The Biblical Oils
According to Christian lore, the 3 wise men strode into town on camels bearing the gifts of the Magi-frankincense, gold (thought to be olive oil) and myrrh. These precious materials are still valued in modern-day aromatherapy. Also mentioned in the Bible is spikenard.
Frankincense essential oil is obtained from the resin of the tree of the same name. This tree is native to the Middle East and North Africa and the best Frankincense is said to come from Oman.
Ancient cultures used Frankincense for both religious and ceremonial practices. (The word incense is derived from frankincense.) It is also used in perfumery as well as for fumigation and pharmaceutical purposes.
Frankincense has a variety of aromatherapeutic applications including but not limited to:
- obsessive thinking
- aging skin
Mostly known as a food item, olive oil is also great for dry skin and as a hair conditioner.
Myrrh essential oil is also obtained from a resin. The bush that produces it is found in the Middle East, North Africa and northern India.
Both the Ancient Egyptians and Hebrews made use of myrrh for religious ceremonies.
Some of the aromatherapy uses for myrrh are as follows:
- mouth ulcers, oral thrush
- gum infections, gingivitis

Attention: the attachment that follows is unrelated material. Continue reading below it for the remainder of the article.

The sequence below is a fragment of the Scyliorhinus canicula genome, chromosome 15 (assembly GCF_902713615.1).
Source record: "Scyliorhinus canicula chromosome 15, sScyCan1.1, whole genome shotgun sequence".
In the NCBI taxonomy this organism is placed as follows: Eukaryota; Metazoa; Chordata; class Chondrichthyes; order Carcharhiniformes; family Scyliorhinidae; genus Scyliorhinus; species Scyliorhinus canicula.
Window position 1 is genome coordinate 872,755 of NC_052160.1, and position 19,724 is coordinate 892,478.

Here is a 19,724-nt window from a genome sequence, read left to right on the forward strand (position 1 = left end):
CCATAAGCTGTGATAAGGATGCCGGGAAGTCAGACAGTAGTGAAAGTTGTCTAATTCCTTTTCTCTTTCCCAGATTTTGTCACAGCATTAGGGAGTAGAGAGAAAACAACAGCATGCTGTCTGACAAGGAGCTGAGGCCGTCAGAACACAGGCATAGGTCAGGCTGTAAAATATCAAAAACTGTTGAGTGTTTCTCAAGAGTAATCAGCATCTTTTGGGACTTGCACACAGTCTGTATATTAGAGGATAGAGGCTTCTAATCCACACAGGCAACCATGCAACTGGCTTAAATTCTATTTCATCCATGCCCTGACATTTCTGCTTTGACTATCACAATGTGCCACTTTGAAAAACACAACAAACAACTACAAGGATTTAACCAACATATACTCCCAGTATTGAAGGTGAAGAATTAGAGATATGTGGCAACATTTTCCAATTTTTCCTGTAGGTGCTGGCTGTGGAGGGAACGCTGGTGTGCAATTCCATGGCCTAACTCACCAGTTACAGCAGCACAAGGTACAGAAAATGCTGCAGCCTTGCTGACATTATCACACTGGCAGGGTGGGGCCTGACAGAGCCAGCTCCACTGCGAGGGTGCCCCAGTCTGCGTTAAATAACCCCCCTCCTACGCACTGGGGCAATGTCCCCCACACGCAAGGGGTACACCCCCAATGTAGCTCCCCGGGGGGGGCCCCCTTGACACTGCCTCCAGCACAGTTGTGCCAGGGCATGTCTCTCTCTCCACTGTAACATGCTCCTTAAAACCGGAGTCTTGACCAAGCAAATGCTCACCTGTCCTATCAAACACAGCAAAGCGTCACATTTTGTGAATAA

- dry, cracked, aging, mature skin
- fear, panic, hysteria
Spikenard is obtained from a herb that grows primarily in the Himalayan mountains. This ancient aromatic was used by the early Egyptians, Hebrews and Hindus for ritual and medicinal purposes while the ancient Greeks and Romans used it in perfumery.
The most famous mention of spikenard is in the Gospel According to St. John. Here, Mary used the oil to anoint the feet of Jesus before the Last Supper.¹
As a member of the Valerian family, spikenard is ideal for insomnia. It is also used for its regulating effect on the nervous system and heart.
In Jordan, by the river where Jesus was baptized, is a gift shop that sells a tourist version of the 3 gifts of the Magi.
Cooksley, V. (1996). Aromatherapy-A Lifetime Guide to Healing with Essential Oils. Paramus, NJ: Prentice Hall.
¹Mojay, G. (1997). Aromatherapy for Healing the Spirit. London, UK: Gaia Books Limited.
Wildwood, C. (1996). The Encyclopedia of Aromatherapy. Rochester VT: Healing Arts Press.